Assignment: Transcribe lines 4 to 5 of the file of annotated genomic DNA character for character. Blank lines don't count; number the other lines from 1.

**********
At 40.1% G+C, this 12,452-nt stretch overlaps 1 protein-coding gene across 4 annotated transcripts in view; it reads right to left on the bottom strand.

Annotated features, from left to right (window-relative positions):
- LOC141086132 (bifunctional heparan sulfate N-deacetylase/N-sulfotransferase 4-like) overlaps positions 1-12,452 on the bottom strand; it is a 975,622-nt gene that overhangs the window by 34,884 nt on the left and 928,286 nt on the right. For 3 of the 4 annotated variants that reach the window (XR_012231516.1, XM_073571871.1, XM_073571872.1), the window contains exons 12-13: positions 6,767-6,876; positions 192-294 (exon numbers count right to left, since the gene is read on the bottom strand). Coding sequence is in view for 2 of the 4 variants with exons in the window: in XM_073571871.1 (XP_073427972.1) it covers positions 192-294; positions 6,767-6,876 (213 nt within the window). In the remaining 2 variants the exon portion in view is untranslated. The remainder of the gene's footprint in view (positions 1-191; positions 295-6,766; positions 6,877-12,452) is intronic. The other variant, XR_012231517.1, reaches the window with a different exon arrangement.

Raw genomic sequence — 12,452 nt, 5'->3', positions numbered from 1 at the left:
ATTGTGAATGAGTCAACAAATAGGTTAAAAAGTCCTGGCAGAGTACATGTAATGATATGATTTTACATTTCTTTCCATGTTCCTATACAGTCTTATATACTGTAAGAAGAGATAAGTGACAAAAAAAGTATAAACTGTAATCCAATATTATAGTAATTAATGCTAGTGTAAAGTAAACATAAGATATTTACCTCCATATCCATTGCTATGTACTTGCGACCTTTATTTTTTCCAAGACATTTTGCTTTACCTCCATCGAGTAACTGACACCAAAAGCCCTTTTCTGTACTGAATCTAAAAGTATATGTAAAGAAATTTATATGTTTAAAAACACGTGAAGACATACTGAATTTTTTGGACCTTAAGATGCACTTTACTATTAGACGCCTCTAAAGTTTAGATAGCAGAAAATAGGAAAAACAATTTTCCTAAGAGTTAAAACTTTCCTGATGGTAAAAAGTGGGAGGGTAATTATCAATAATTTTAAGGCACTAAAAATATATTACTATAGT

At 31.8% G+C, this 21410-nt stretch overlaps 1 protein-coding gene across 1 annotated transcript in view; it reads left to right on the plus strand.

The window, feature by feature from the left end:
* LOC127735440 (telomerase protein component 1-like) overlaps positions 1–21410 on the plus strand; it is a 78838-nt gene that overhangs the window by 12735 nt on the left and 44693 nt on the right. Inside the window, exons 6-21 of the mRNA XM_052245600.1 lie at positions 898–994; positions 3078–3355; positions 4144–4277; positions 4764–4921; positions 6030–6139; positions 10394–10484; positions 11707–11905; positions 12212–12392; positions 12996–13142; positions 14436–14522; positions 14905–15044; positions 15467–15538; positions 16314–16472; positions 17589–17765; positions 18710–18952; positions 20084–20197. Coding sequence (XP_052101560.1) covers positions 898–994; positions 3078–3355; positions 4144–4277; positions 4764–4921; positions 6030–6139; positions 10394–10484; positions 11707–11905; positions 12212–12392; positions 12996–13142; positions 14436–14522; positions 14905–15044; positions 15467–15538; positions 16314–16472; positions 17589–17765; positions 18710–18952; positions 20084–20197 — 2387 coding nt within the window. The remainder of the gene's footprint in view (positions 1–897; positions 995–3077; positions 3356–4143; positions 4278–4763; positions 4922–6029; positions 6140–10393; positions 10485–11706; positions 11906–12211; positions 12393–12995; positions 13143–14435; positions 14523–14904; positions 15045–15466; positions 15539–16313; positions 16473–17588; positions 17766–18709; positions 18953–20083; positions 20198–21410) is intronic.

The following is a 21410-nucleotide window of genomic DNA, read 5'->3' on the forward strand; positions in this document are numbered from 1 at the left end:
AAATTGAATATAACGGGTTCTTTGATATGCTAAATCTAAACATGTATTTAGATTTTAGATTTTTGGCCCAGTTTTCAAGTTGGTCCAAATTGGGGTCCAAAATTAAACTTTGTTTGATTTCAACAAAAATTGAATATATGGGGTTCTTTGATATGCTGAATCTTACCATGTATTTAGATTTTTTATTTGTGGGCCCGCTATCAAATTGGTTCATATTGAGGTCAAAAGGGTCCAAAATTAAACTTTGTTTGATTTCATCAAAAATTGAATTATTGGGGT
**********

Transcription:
Raw genomic sequence — 12,452 nt, 5'->3', positions numbered from 1 at the left:
ATTGTGAATGAGTCAACAAATAGGTTAAAAAGTCCTGGCAGAGTACATGTAATGATATGATTTTACATTTCTTTCCATGTTCCTATACAGTCTTATATACTGTAAGAAGAGATAAGTGACAAAAAAAGTATAAACTGTAATCCAATATTATAGTAATTAATGCTAGTGTAAAGTAAACATAAGATATTTACCTCCATATCCATTGCTATGTACTTGCGACCTTTATTTTTTCCAAGACATTTTGCTTTACCTCCATCGAGTAACTGACACCAAAAGCCCTTTTCTGTACTGAATCTAAAAGTATATGTAAAGAAATTTATATGTTTAAAAACACGTGAAGACATACTGAATTTTTTGGACCTTAAGATGCACTTTACTATTAGACGCCTCTAAAGTTTAGATAGCAGAAAATAGGAAAAACAATTTTCCTAAGAGTTAAAACTTTCCTGATGGTAAAAAGTGGGAGGGTAATTATCAATAATTTTAAGGCACTAAAAATATATTACTATAGT